He will probably deny it, but I clearly remember hearing Feng talking to a banana, one night in Rio.
“Why are you doing that to me? This is bullshit! You’re yellow, what are you raw?”
Okay, maybe his last sentence was less poetic but I couldn’t help nodding along hearing him arguing with a fruit.
I knew exactly why he was frustrated.
It happens to me all the time as well.
Bananas aren’t exactly a rare fruit in Brazil. In fact, you can probably pick one from a tree anywhere you are in the country.
But picking the right banana—in the wild or at the supermarket—is trickier than it seems.
There are several varieties of bananas and the first time I tried to buy bananas, I was completely clueless. I remember standing there in the fruit section of the supermarket when an old woman suddenly grabbed my arm.
“Bananas,” she said.
“Yes, but which ones are good to eat?” I asked in broken Portuguese.
“Yes, you can eat them. You have to open them. Eat the inside,” she explained patiently to a stupid gringa who looked like she had never seen a banana before.
My problem was, I was facing bananas da terra, bananas maça, banana nanica and bananas prata. Confusing, right?
I kind of figured it out with experience—yes, the whole peeling and eating the inside.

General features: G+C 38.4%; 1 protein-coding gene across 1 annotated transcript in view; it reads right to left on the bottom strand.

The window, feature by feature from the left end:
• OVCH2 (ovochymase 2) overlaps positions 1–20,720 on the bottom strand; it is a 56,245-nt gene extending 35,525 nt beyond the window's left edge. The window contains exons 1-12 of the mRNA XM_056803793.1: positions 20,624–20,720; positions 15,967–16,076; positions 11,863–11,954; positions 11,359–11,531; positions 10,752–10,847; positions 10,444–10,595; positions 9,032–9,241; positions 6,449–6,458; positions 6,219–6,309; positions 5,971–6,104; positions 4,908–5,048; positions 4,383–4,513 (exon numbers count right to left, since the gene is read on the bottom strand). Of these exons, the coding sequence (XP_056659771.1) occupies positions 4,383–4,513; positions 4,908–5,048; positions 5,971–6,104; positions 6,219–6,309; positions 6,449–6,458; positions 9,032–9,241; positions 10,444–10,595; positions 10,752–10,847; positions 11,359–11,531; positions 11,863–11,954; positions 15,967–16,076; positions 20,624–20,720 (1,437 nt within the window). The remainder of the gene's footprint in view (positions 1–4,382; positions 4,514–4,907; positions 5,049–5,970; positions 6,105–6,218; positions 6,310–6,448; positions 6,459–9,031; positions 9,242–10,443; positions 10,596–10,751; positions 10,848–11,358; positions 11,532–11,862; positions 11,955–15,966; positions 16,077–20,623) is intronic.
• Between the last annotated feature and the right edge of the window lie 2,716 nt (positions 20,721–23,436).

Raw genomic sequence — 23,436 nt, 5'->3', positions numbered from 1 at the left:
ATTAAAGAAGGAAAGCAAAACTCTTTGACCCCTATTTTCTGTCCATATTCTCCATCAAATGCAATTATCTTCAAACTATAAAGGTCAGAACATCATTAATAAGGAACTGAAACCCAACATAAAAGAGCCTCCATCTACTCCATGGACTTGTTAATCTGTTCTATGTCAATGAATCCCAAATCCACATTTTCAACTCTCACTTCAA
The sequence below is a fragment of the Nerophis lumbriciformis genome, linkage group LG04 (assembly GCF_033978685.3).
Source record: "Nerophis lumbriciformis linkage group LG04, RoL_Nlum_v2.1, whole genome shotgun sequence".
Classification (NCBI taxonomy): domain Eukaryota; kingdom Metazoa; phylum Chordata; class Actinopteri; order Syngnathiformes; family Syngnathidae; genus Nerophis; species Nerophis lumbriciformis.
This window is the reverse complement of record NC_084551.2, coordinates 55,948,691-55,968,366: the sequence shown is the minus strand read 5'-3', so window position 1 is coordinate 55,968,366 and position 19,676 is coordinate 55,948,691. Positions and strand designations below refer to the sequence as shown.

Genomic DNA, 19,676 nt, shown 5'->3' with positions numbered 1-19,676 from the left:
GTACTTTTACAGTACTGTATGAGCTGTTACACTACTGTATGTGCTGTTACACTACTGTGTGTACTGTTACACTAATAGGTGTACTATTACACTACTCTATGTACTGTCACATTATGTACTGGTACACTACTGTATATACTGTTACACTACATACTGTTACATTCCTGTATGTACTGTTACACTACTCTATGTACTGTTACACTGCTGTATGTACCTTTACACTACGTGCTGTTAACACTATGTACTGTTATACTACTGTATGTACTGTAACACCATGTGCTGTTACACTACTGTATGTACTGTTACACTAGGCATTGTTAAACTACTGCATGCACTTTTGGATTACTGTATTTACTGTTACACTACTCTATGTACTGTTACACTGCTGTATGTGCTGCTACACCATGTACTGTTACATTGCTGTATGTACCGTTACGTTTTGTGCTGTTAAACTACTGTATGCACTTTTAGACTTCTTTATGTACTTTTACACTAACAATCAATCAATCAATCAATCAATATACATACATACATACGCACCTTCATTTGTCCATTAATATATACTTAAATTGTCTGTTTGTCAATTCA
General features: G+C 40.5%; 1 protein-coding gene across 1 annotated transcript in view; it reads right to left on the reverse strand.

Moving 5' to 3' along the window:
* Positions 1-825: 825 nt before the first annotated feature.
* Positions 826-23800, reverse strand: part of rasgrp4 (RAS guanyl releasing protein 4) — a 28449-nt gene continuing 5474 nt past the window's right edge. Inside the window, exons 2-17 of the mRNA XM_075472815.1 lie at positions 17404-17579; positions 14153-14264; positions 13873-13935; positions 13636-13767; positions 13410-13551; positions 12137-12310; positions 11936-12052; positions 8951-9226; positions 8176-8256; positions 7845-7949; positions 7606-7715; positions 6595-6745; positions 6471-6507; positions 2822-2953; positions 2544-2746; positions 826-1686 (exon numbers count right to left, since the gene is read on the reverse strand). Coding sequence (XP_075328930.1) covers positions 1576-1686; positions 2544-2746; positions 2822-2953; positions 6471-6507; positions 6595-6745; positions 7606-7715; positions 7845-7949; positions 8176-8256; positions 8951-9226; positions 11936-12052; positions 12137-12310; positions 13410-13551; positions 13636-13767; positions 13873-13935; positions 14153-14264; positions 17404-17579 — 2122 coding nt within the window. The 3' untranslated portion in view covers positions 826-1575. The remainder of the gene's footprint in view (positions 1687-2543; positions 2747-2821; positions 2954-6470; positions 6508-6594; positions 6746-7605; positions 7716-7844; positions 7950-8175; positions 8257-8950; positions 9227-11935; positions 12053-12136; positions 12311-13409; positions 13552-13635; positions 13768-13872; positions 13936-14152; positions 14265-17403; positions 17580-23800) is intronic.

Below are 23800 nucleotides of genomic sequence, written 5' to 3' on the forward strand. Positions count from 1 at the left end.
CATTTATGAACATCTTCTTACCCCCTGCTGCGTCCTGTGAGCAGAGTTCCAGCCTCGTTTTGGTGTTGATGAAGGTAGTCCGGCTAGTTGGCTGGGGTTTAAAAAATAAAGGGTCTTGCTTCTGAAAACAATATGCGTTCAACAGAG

Bananas da terra are plantains. They are long, kind of flatten, starchy, and they are supposed to be cooked. Bananas maça are “apple bananas” and they kind of taste like apples. The skin can turn completely black but not the inside—tricky! Now, the banana nanica, also called banana d’água for added confusion, seem to be the kind of banana we get in North America. Bananas prata are small, thick, not very sweet and the most common around here.
In Canada or in Europe, we tend to pick the bright-yellow banana with no black spots. Ah, good luck achieving that in Brazil! Fruits aren’t as “perfect” (which is perfectly fine) and as Feng discovered, yellow skin doesn’t mean it’s ripe. Go figure.
Finding vegetables, I can cook is another challenge. I cook my own dinner, usually pasta with veggies and some protein (eggs I make or fish, chicken or meat I buy from the comida por kilo). Cooking is healthier and cheaper when you’re on the road for months at a time. Now, I think I like pretty much every veggie, but I don’t have the knife skills to deal with chuchu (chayote) or macaxeira (cassava), and the aisles are full of it. Oh, the size of most veggies!
Forget about tomatoes (very meh in Brazil, Argentina next door is the queen of tomato) and mushrooms (surprisingly expensive, except in Japanese supermarkets in São Paulo). I buy broccoli, I mean, brócolis ninja because this is the variant you find in many places over the country, but not all. And yes, I do pretend I’m a ninja when I cut it, because why not? I also buy zucchinis, but they are huge in Brazil. Green pepper is another popular veggie and oh my, it’s so tasty here…
I love shopping for food in Brazil. It’s a never-ending adventure and everything is so tasty, so colourful, and there’s so much variety! One of the highlights of my five days in Aracaju was the downtown market. It was the perfect market to wander around and take pictures—not too crowded, not too chaotic.
So here is what I found or what ended up on my plate lately…